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When it comes to clothing, shoes and other apparel, allergic people are better off with natural fibres and materials than with synthetics. Cotton is about the best all-around fabric -affordable, durable and attractive. Watch out for permanent-press, wash-and-wear or other types of wrinkle proofing - they usually contain formaldehyde, a common cause of grief for people with sensitive skin. Same for cotton that's been sized - coated with starch, glues, vegetable gums and (would you believe it?) shellac to give fabric a stiff, polished or glazed finish. Cotton clothes that are usually sized are organdy, pique, costume fabric, some sheets and mosquito netting. Sanforizing and mercerizing do not leave any chemical residue on cloth and are usually safe.
Linen and silk are rarely allergenic - and not necessarily too costly, if you shop carefully.
Nothing beats wool for warmth and good looks. Allergy to natural, unprocessed wool is extremely rare. Itching from wool is caused more by mechanical irritation than allergy. Layering wool clothes over cotton undergarments or a scarf can reduce itching.
If you react to wool no matter how soft or fluffy it is, chances are you're actually allergic to either the dye or shrink-proof chemicals in the fabric, or to its dry-cleaning treatment. If you are truly allergic to wool or can't find untreated wool, substitute thick cotton sweaters, all-cotton corduroy pants, chamois cloth or suede. Try to wear those fabrics in layers. Mohair is also relatively non-allergenic.
For some reason, truly wool-sensitive people seem to tolerate coats made of Persian lamb, a great find at thrift shops. (By the way, people allergic to cat hair may not tolerate fur coats made of wildcat, ocelot or leopard - even if they can afford them.)
Synthetic cloth and apparel should not be part of your ward­robe if you have temperamental skin. They're treated with all manner of chemicals. And synthetics may be doubly irritating since they do not 'breathe' or absorb perspiration. The most familiar synthetic fibres are polyester, acetate, acrylic, nylon, rayon, rubber, spandex, triacetate and metallic’s, although they go by various trade names. Stick to the natural fibres mentioned earlier. They are available in most larger department stores and specialty boutiques.
Dyes, contrary to popular belief, are not a common cause of clothing allergy. The problem is more likely to be with one of the finishes we mentioned earlier, or with a laundry additive. But when dyes are in fact the problem, it's the darker, more concentrated colors (notably black and dark blue) that contain allergenic chemicals. Some people who react to dark-toned stockings, for example, find they can wear lighter shades with no difficulty. And the dyes that are used in synthetics tend to cause allergy more than the dyes used in natural fibres, cotton, linen or wool. So you see, allergy to one dye does not imply allergy to alldyes. And that variation also explains why so many people can comfortably wear natural fibres but not synthetics.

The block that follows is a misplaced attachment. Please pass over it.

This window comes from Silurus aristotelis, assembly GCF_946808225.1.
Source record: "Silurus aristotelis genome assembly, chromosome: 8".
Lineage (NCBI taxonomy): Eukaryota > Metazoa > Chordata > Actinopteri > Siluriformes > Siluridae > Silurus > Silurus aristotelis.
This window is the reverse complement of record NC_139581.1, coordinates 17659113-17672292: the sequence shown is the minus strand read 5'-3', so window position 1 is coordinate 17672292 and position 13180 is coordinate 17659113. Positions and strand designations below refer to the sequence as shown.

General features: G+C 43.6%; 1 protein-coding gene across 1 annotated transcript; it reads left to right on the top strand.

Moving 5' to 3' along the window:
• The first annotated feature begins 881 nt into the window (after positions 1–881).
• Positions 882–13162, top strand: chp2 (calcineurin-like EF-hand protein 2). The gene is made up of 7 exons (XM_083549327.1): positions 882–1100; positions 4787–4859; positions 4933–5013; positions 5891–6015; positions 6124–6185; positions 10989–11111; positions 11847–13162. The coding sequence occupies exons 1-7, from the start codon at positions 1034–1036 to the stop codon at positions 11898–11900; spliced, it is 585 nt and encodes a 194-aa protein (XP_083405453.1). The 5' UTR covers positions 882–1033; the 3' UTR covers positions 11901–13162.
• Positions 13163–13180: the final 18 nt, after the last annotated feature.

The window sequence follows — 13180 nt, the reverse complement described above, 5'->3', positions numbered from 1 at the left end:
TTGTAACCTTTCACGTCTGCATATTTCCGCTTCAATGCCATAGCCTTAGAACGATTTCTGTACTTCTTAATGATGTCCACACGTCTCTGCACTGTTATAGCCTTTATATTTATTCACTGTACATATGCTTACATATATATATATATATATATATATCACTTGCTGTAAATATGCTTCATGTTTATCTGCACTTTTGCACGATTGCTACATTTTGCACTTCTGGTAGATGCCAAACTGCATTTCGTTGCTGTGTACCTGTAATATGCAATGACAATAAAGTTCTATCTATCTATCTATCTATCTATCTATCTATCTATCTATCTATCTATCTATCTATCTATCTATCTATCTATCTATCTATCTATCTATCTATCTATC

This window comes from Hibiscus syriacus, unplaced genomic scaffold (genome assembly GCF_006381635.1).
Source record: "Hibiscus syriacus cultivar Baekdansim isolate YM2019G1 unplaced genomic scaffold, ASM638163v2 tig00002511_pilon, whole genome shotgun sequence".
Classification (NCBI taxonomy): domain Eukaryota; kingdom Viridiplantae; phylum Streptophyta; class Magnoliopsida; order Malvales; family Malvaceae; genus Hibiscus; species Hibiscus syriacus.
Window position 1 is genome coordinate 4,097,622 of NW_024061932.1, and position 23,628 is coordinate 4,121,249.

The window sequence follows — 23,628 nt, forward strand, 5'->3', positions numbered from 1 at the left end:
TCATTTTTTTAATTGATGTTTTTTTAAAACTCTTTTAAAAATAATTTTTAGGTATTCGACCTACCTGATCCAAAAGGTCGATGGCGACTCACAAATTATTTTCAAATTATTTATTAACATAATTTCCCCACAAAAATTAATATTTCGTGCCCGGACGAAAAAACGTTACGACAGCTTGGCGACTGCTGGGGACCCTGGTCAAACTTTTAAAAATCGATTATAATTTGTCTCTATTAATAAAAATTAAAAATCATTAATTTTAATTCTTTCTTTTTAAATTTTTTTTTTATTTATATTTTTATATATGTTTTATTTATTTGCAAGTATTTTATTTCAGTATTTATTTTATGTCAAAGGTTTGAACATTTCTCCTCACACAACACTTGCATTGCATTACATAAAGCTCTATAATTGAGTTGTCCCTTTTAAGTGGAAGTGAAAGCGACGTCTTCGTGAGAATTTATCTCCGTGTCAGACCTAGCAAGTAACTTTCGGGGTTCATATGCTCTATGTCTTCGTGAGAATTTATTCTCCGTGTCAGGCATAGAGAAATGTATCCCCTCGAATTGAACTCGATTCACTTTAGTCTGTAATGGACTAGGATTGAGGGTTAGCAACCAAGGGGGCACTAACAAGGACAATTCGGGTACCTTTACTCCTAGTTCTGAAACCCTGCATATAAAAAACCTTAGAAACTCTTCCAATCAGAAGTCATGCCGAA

Although modern dyes are considerably colorfast, clothing dyes can be loosened by perspiration. You may find you can wear that bright pink T-shirt around the house with no reaction, but you itch like crazy if you wear it while playing golf in 90-degree heat.
Dry cleaning processes use any of various potent solvents - alcohol, petrol, kerosene, carbon tetrachloride, chloroform, acetone, benzene, naphtha, turpentine or ether. Air out dry-cleaned clothing and blankets thoroughly before wearing them. Sensitive people may have to wait up to three weeks to give fumes plenty of time to dissipate. If you still react, buy only clothing and blankets that are washable, laundering them your­self with Woolite or some other mild, fine-fabric detergent.
When the culprit is formaldehyde, no amount of washing will get rid of the problem. Sometimes you can actually smell the formaldehyde (sometimes called formalin) when ironing a garment or pulling clothes from storage. We spoke to one woman in Dallas who was so sensitive to formaldehyde that she couldn't take more than a few minutes to shop for apparel -rummaging through racks of formaldehyde-laced garments and trying on one dress after another triggered her symptoms. Because formaldehyde is used chiefly in synthetics or to make cottons wrinkle resistant, you can avoid the chemical by sticking to untreated, all-cotton fabrics.
Don't forget that shoes and accessories could be allergenic, too. If your feet give you trouble, they'll heal faster - and stay healed - if you wear all-cotton socks and change them at least once during the day, especially in warm weather. (If possible, change your shoes, too.) By all means, change your running shoes or sneakers after working out or participating in sports. And never wear tight boots, especially for long periods.
Occasionally, a person who is allergic to the chemicals used to tan leather will have to invest in custom-made vegetable-dyed shoes. The problem can be partially avoided, however, by wearing canvas shoes in the summertime.
Watch out for synthetic belts, hats, gloves, handbags, watch-bands, suspenders, bras, girdles and garter belts. Rubber-sensitive individuals may have no choice but to wear spandex, a non-rubber stretchable fibre, in bras, girdles and support hose. Look for chemical-free brands such as Lycra, by DuPont (sold by Warner, among others).
Suspenders, zips and other fasteners usually contain nickel, a very common cause of skin allergy. That problem can be remedied by coating fasteners with clear nail lacquer or placing cloth between the thigh and garter.



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